GREENSBORO, N.C. — Last year, there were over 700,000 telephone scams reported, with victims losing on average $5,800.
The scam involves a phone call from someone posing as a local or government official. They may even use robocalls and follow up with emails or texts to convince you they are investigating you. They will claim your Social Security number has been compromised or has been suspended for fraudulent activity.
The scammer then tries to get the victim’s personal information to reroute their Social Security payments to a different account.
Don’t fall for these tricks! If you are suspicious of the person on the other end of the line, it’s probably for a good reason.
Don’t give out any information. Hang up right away and report the call to the Social Security Administration.
- Know The Source
- Always ask the person to verify who they are and write down their name. The Social Security Administration does occasionally contact recipients, but it is pretty rare. You would likely know about it before the phone rings.
- If you have been overpaid, the Administration will not ask you to make a payment by gift card or prepaid debit cards. They will likely deduct from future payments or accept a check.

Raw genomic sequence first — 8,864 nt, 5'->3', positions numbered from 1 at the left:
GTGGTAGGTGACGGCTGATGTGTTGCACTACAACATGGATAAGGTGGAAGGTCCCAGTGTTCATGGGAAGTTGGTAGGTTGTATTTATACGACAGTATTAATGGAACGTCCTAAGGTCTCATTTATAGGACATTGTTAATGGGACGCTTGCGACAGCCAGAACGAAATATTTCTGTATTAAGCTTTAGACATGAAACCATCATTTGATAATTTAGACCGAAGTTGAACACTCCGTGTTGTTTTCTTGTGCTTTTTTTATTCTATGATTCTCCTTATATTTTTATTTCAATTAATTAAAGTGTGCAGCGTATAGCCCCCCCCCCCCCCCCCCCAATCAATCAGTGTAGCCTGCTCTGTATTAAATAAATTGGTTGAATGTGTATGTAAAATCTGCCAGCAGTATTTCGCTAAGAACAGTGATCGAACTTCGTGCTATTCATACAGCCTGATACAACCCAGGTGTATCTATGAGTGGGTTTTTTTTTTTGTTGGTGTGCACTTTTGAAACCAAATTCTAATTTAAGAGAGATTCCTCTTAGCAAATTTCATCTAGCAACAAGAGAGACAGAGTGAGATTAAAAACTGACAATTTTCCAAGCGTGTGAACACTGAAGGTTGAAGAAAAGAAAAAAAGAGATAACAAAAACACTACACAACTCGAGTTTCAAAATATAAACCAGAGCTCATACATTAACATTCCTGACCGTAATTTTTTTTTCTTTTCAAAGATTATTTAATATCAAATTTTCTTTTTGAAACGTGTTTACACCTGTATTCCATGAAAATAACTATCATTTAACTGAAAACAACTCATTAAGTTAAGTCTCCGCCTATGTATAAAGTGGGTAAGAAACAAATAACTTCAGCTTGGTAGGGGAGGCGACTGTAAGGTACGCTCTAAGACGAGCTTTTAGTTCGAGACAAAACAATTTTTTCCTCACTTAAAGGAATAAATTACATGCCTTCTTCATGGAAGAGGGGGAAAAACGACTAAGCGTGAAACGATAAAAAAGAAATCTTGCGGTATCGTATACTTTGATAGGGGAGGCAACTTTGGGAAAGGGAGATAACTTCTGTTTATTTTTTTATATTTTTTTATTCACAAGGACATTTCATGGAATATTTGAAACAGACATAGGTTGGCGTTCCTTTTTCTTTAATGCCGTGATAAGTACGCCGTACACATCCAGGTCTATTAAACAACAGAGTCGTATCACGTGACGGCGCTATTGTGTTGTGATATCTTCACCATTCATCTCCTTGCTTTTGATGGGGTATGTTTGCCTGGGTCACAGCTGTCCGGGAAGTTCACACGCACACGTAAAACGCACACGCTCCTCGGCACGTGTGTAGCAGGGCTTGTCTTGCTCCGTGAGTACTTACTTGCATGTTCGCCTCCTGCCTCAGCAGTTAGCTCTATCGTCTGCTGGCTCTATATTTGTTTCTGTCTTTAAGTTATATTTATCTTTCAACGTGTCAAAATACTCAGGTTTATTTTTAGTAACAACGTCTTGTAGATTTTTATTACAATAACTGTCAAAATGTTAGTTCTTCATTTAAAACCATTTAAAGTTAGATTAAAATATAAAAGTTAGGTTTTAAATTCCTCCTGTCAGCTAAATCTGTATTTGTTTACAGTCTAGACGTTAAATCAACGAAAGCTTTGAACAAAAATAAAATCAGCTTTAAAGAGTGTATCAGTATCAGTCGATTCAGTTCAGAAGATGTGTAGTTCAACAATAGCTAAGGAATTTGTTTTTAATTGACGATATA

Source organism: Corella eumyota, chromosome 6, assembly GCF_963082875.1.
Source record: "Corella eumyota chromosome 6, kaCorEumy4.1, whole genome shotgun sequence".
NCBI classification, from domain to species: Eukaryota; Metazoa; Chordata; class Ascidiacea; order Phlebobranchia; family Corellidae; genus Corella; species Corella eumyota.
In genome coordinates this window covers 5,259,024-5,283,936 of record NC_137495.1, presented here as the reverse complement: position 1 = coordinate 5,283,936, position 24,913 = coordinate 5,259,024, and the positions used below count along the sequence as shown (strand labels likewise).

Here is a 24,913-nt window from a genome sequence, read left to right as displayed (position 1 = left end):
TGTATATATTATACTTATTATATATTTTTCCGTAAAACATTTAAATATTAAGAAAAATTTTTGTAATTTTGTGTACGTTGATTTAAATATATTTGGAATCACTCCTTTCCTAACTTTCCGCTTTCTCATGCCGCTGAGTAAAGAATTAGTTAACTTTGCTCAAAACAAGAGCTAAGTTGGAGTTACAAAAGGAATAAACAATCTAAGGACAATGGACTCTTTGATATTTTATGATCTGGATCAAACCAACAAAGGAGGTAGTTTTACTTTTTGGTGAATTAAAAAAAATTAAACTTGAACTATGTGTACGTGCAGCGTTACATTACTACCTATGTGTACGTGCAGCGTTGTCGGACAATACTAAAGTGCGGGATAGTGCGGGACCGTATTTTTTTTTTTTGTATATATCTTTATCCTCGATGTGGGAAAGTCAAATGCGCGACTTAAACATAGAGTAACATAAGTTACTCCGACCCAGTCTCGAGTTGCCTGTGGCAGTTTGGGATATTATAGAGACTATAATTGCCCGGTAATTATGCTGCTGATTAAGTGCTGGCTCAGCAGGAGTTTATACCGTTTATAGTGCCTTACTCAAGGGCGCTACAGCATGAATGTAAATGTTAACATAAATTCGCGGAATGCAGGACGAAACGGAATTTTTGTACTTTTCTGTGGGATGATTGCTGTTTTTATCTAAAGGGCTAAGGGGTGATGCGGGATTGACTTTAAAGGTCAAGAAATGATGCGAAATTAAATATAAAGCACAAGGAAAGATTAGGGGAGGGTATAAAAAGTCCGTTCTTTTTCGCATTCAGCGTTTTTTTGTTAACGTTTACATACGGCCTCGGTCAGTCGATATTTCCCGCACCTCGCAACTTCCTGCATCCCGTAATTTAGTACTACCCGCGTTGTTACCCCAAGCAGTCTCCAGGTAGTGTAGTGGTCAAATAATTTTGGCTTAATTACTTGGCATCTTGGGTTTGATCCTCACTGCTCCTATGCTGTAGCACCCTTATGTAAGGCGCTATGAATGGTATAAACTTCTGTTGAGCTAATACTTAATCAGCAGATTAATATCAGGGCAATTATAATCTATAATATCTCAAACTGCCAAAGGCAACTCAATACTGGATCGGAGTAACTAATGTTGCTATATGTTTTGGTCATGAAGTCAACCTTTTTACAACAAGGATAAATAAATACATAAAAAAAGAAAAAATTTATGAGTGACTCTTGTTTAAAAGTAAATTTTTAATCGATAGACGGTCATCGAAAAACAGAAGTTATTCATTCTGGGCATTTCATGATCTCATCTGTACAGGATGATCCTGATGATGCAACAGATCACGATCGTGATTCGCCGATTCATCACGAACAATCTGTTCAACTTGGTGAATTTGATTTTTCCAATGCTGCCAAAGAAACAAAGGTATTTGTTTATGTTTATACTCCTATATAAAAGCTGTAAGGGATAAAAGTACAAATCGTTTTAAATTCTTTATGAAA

- Protect Your Information
- Don’t give out your Social Security number to just anyone. If it’s being used to verify who you are, ask if you can give just the last four numbers rather than your full Social Security number.
- Change your passwords often to make it harder for scammers to get into your accounts.
- Don’t use the same password for everything. If one site is hacked, that scammer could potentially have information for all of your accounts.
- Read Credit Reports Annually
- Take advantage of the free credit report you are entitled to once a year. If you notice any problems, act quickly.
- You can contact the credit bureaus and ask them to put a fraud alert or credit freeze on your accounts.